Louisa May Alcott

Louisa May Alcott never intended to write "Little Women." She had dismissed her publisher's pleas for such a novel. Written out of necessity to support her family, the book had an astounding success that changed her life, a life which turned out very differently from that of her beloved heroine Jo March. In "Louisa May Alcott, "Susan Cheever, the acclaimed author of "American Bloomsbury, "returns to Concord, Massachusetts, to explore the life of...

Continue reading

As Good as I Could Be

Having children transforms us -- through the amazing power of our love for them and theirs for us, through the anger they can provoke, and because being good parents means we must accept that we are no longer children. In As Good as I Could Be, bestselling author Susan Cheever chronicles with passion and courage her own imperfect transformation, offering inspiration for other parents doing the best they can. By relating the trials...

Continue reading

Looking for Work

Though a very easy read, this book seemed indulgent filled with anecdotes and trivialities of braggadocio.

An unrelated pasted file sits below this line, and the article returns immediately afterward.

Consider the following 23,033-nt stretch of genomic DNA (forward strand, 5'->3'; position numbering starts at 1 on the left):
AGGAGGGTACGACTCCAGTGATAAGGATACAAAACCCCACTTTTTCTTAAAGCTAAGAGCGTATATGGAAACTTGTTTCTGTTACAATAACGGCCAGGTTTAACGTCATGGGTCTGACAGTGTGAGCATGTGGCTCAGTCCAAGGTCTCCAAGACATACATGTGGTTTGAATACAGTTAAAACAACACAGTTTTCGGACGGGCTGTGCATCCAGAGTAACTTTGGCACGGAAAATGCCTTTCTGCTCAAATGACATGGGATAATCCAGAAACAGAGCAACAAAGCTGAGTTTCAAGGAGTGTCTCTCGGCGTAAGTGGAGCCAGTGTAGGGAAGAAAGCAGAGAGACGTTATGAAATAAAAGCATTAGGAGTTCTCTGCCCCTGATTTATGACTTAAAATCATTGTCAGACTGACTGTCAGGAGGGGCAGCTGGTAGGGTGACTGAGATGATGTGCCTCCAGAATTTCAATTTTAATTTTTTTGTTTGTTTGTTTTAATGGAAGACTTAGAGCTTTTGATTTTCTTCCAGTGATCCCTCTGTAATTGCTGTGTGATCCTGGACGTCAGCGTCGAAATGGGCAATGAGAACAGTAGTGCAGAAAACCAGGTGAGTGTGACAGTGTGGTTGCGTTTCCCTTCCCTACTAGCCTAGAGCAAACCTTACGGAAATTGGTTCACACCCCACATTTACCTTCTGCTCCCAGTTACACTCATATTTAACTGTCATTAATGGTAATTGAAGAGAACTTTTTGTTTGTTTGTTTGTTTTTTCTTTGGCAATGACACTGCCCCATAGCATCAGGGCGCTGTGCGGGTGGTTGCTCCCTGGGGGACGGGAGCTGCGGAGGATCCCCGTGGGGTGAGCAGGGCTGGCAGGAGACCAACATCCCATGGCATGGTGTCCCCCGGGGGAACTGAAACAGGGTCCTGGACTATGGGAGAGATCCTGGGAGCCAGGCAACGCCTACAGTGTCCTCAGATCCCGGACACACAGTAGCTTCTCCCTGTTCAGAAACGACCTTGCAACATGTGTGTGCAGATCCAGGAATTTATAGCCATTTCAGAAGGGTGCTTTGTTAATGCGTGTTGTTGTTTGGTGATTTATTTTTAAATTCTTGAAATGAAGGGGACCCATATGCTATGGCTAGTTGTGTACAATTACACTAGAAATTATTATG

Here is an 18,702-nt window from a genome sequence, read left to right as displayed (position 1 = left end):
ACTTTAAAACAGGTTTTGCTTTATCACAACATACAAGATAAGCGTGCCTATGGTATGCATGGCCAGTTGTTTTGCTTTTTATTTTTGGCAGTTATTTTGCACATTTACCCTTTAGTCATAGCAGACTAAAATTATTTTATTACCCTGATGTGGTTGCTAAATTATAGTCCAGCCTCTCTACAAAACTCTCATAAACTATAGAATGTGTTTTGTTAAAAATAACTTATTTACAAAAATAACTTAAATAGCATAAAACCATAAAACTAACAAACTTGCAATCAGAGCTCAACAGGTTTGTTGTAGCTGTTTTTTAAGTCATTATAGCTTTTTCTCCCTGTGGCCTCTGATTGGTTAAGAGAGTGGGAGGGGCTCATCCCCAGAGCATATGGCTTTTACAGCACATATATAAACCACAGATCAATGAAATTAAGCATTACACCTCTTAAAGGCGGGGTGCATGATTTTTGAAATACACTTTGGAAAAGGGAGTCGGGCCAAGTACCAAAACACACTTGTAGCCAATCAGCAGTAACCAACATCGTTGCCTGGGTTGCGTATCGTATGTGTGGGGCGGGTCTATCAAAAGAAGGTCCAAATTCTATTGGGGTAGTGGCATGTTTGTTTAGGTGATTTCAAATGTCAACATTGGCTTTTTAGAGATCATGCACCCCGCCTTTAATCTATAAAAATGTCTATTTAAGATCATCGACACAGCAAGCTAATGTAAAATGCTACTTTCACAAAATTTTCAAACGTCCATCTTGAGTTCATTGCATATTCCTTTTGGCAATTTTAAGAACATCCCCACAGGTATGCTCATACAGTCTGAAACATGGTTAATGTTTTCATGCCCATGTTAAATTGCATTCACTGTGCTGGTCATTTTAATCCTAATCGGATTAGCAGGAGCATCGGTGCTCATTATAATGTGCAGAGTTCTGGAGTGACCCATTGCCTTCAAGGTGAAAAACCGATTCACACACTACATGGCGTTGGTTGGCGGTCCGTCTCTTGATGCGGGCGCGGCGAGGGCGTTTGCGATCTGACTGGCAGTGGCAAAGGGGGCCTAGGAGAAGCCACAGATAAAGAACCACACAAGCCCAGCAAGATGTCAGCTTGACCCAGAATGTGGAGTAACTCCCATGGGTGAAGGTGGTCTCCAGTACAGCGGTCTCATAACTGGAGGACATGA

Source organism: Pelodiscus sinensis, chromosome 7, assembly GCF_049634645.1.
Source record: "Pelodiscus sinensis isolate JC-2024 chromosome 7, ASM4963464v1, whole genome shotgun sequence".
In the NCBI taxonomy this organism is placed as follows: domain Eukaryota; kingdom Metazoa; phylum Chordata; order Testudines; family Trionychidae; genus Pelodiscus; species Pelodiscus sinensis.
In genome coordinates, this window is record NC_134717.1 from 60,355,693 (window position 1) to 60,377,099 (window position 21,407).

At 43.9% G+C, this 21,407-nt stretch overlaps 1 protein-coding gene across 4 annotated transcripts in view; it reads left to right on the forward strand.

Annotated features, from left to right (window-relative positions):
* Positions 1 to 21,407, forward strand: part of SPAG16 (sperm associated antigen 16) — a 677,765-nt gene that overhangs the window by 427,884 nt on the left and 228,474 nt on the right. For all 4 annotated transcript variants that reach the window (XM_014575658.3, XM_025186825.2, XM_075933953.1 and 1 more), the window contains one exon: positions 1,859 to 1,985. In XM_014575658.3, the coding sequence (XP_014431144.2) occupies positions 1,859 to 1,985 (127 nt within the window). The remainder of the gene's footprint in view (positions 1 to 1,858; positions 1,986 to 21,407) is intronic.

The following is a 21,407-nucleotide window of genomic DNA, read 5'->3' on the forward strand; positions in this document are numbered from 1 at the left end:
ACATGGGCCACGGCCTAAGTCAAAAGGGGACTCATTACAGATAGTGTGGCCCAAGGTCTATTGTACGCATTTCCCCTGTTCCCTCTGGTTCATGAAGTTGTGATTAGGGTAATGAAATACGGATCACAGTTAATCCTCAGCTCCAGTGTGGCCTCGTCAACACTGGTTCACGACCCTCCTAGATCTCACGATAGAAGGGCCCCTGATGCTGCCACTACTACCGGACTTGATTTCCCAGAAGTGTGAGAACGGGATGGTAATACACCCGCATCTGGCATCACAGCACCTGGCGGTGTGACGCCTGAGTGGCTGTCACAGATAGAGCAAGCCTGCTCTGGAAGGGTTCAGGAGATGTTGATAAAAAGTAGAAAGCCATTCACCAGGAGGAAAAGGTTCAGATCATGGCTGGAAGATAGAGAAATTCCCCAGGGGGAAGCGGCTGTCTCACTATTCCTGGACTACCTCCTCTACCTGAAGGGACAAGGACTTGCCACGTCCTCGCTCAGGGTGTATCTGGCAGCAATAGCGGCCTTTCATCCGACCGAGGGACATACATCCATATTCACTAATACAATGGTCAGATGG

Continue reading

Drinking in America

The Pilgrims landed the Mayflower at Plymouth because they were running out of beer, and since that cold day in November of 1620 alcohol has played a pivotal part in American history. For most of its history, America has been the most bibulous country in the world, and the secret truth then and now is that a bottle of rum, a keg of hard cider or even a dry martini was often the silent third party to many decisions that have shaped our history....

Continue reading

Desire

We've all felt the giddy flutter of excitement when our new lover walks into the room. Waited by the phone, changed our plans...But are we in love, or is there something darker at work? In "Desire: Where Sex Meets Addiction," Susan Cheever explores the shifting boundaries between the feelings of passion and addiction, desire and need, and she raises provocative and important questions about who we love and why.Elegantly written and thoughtfully...

Continue reading

Treetops

Fromompelling companion to her heralded memoir Home Before Dark. Readers will meet Thomas Watson, Susan's great grandfather, who invented the telephone with Alexander Graham Bell; Milton Winternitz, Susan's grandfather, who almost singlehandedly built Yale Medical School; and John Cheever, Susan's father, the great American writer. The effects of these great men on the women of Susan's family will offer readers fascination and insight....

Continue reading